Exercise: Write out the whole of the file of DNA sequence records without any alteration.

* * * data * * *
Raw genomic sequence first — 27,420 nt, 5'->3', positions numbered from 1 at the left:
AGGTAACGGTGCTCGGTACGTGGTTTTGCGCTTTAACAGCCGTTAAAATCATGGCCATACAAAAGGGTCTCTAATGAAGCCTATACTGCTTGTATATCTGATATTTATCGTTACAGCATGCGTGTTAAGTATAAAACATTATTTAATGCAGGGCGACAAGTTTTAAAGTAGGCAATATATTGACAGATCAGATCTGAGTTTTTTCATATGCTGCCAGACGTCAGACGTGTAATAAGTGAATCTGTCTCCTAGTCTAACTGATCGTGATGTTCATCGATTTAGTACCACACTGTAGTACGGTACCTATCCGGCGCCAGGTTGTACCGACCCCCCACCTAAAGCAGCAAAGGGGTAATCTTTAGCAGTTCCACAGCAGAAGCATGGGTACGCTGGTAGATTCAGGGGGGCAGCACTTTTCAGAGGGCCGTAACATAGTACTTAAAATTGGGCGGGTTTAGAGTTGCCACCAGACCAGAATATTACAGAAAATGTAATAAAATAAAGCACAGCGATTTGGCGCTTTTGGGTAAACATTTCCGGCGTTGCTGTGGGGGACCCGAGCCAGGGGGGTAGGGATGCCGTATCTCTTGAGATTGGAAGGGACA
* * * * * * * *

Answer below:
Raw genomic sequence first — 27,420 nt, 5'->3', positions numbered from 1 at the left:
AGGTAACGGTGCTCGGTACGTGGTTTTGCGCTTTAACAGCCGTTAAAATCATGGCCATACAAAAGGGTCTCTAATGAAGCCTATACTGCTTGTATATCTGATATTTATCGTTACAGCATGCGTGTTAAGTATAAAACATTATTTAATGCAGGGCGACAAGTTTTAAAGTAGGCAATATATTGACAGATCAGATCTGAGTTTTTTCATATGCTGCCAGACGTCAGACGTGTAATAAGTGAATCTGTCTCCTAGTCTAACTGATCGTGATGTTCATCGATTTAGTACCACACTGTAGTACGGTACCTATCCGGCGCCAGGTTGTACCGACCCCCCACCTAAAGCAGCAAAGGGGTAATCTTTAGCAGTTCCACAGCAGAAGCATGGGTACGCTGGTAGATTCAGGGGGGCAGCACTTTTCAGAGGGCCGTAACATAGTACTTAAAATTGGGCGGGTTTAGAGTTGCCACCAGACCAGAATATTACAGAAAATGTAATAAAATAAAGCACAGCGATTTGGCGCTTTTGGGTAAACATTTCCGGCGTTGCTGTGGGGGACCCGAGCCAGGGGGGTAGGGATGCCGTATCTCTTGAGATTGGAAGGGACA